Throat-Singing: Resonating Harmonies

Throat-Singing: Resonating Harmonies

How can anyone describe Tuvan throat-singing? Yes, scientifically it’s that esophagus-defying musical talent of producing two or more tones at once by manipulating the resonance in the mouth, larynx and pharynx – like human bagpipes. To me, it’s magically mesmerizing!

Explaining how to throat-sing in Tuva, Russia </br>Photo credit: Martin Klimenta

Explaining how to throat-sing in Tuva, Russia
Photo credit: Martin Klimenta

Tuvan Throat-Singing, Montana StyleI first heard Tuvan throat-singing in – of all places – the backwaters of Bozeman, Montana. My next-door neighbor was Honorary Consul of Mongolia, and invited a Tuvan group to Bozeman, performing to a packed, sold-out auditorium. The Tuvan throat-singers stayed next door at my neighbor’s spread, where they practiced shooting rifles with their hands (we all lived in the country) and stomping through deep snow with their feet when they weren’t singing with their throats.

They stopped by my house to chat in Russian and tell me how excited they were to be in Montana, then handed me a “Tuva or Bust” bumper sticker along with their latest CD. Then, to my surprise, they started singing – sounds of rivers, winds, and birds. My cats ran away. In Russian, one singer told me that our Montana cowboys like to sing, and Tuvans do, too. A few days later those Tuvans were singing live on NBC’s “Today Show.”

Tuvan musician in Tuva, Russia

Sounds of NatureSo what does it sound like, these human bagpipes of Tuvan throat-singers? The wind? river? birds? camels? Yes to all. The mesmerizing chant of throat-singing tries to mimic the sounds of nature, but is like nothing you have ever heard, with multiple layers of overtones from one singer alone. This unparalleled art of throat-singing is designated a UNESCO “Intangible Cultural Heritage of Humanity.” 

Tuvan singers can mimic the sound of a rushing river </br>Photo credit: Martin Klimenta

Tuvan singers can mimic the sound of a rushing river
Photo credit: Martin Klimenta

Do-Re-MiThere are several styles of throat singing, often accompanied on a horsehead fiddle. They include:

  • Sygyt, the brightest style, sounds a bit like whistling – like a bird.
  • Khoomei, a softer style with slightly muffled tones, is reminiscent of the wind.
  • Borbannadyr, a style producing a very low, growling sound – think camel cries.

It takes more than vocal chords to make this music. It also requires moving the tongue, jaw and lips, with each variation producing a new tone.

Where’s Tuva?Tuva is a tiny autonomous area of Russia, tucked between southern Siberia and Mongolia. Historically semi-nomadic, Tuvans share a cultural heritage with Mongolia, their religions based in Tibetan Buddhism and shamanism. Many Tuvans still tend herds of yaks, sheep, and reindeer, and live in yurts in the summertime. Surrounded by those sounds of nature, Tuvans replicate them in their throats.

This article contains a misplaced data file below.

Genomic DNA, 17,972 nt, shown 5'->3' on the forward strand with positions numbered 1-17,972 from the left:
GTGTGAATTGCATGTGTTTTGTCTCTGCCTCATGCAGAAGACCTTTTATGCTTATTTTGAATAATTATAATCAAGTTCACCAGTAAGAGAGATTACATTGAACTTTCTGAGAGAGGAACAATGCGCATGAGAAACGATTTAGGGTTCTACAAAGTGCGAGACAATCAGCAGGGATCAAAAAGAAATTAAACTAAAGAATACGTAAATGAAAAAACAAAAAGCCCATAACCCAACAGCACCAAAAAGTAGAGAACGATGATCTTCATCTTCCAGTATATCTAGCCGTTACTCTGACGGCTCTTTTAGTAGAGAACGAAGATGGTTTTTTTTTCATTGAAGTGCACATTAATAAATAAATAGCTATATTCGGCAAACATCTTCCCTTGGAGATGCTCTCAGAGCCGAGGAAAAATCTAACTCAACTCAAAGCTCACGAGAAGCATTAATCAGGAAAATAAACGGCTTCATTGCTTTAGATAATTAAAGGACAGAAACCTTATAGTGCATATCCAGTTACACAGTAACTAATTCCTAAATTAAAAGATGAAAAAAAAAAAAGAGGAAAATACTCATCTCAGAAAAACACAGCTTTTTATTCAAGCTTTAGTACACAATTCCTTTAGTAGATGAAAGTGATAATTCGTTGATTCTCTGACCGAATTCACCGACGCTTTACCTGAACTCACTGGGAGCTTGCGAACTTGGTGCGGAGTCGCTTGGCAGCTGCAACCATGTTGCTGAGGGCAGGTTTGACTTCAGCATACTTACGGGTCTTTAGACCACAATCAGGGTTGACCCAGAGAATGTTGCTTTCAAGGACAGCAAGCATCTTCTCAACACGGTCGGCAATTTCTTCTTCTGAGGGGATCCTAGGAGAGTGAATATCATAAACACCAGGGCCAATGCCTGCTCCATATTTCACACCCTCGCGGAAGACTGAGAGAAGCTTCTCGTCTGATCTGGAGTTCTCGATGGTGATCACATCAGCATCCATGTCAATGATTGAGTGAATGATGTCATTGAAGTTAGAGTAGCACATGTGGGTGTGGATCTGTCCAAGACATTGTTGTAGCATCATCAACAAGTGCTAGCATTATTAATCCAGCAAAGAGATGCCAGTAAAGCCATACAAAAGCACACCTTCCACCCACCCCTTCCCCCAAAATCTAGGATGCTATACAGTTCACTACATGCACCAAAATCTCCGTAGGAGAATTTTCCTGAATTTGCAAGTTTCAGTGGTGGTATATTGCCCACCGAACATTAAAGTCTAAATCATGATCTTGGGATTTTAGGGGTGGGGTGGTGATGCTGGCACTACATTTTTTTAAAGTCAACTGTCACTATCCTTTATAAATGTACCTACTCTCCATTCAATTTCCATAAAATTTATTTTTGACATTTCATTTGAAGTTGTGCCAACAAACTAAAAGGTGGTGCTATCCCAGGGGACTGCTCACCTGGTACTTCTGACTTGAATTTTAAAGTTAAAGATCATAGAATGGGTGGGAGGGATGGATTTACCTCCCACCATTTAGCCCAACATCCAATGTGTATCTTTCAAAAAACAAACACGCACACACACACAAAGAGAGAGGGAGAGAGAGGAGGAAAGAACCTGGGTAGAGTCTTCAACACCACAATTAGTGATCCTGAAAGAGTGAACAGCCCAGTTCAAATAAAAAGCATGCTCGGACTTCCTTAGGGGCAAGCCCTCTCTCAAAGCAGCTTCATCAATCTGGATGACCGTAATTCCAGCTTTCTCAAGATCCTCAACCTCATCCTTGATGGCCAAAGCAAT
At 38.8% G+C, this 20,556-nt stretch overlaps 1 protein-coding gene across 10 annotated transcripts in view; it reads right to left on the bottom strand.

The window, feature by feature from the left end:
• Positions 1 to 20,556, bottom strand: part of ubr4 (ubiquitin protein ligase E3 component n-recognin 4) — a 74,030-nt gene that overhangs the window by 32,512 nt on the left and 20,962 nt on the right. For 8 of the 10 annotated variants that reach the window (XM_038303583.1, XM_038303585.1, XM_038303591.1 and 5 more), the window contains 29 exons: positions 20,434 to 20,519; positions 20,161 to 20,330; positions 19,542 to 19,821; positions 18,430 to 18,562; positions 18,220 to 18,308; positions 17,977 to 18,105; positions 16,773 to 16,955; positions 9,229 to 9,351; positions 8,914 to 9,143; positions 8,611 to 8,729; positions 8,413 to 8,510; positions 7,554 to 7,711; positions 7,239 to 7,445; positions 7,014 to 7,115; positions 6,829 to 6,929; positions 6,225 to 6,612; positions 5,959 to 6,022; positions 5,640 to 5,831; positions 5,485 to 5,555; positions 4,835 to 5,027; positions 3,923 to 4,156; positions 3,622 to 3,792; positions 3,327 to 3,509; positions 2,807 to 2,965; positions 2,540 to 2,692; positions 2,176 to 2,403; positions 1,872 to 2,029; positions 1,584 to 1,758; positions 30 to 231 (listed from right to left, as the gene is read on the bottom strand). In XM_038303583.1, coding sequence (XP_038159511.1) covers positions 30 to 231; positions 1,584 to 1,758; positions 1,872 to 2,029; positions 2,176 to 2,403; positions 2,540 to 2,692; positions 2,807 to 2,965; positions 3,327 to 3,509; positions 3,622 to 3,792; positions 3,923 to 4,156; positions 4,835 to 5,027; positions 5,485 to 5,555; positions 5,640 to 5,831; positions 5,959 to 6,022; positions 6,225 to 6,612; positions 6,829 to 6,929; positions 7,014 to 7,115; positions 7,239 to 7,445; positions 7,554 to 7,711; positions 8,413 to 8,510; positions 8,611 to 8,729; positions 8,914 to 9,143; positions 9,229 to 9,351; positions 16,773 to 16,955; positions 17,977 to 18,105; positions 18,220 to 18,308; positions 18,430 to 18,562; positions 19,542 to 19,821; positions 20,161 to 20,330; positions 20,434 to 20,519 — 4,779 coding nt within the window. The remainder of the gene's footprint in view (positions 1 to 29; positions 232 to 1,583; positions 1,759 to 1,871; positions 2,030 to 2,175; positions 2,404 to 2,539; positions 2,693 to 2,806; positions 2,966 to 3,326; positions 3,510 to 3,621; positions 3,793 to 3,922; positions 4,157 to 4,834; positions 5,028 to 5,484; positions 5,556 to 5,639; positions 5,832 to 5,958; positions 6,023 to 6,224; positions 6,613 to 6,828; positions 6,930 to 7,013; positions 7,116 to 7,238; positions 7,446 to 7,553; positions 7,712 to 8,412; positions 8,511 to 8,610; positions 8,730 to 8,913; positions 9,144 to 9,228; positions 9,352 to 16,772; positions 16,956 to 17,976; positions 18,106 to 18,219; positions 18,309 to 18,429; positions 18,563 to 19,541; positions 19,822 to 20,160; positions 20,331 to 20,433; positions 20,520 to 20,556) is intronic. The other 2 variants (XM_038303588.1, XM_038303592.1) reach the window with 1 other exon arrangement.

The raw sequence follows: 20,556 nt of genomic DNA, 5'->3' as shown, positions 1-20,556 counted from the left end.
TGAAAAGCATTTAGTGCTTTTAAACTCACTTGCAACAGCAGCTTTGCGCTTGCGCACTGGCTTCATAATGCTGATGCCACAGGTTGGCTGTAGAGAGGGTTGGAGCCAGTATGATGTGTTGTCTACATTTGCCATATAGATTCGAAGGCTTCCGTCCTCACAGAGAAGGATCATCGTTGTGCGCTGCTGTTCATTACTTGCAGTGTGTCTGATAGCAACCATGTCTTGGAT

Historically semi-nomads, Tuvans are surrounded by nature </br>Photo credit: Martin Klimenta

Historically semi-nomads, Tuvans are surrounded by nature
Photo credit: Martin Klimenta

“Republic of Tuva” sign, in Russian
Photo credit: Martin Klimenta

Presidential PeekEven former Russian Federation President Boris Yeltsin couldn’t figure out how these Tuvans sing. When master throat-singer Kongar-ol Ondar sang for him in 1994, President Yeltsin insisted on peeking inside his mouth to see if there was something sneaky going on – like a secret device – making that music. Really!

Soviet President Yeltsin once peered into the throat of Tuvan singer Kongar-ol Ondar </br>Photo credit: Bill Loewy, Wikimedia Commons

Russian President Yeltsin once peered into the throat of Tuvan singer Kongar-ol Ondar
Photo credit: Bill Loewy, Wikimedia Commons

Singing the HitsYou’ll hear throat-singing in places like Mongolia and in the South Siberian regions of Tuva and Buryatia, all part of a rich cultural oral tradition. Kongar-ol Ondar, the “Liberace of Tuvan music” and the singer whose mouth was checked out by President Yeltsin, has been featured in Rose Bowl parades, performed at the Grand Ole Opry, and recorded with Willie Nelson and Frank Zappa.

Today, Tuvan throat singers are especially popular, filling concert halls in the U.S., making national TV appearances, creating CDs, and even selling “Tuva or Bust!” bumper stickers. Female Tuvan throat singers are growing in popularity as well. Coming from such a cold climate, throat-singing is surprisingly hot!


Travel To Tuva with MIRYou can hear what authentic Tuvan throat-singing sounds like by the popular . Even better, you can listen to throat-singing in person on MIR tours:

(Top photo credit: Martin Klimenta) 

PUBLISHED: June 11, 2014

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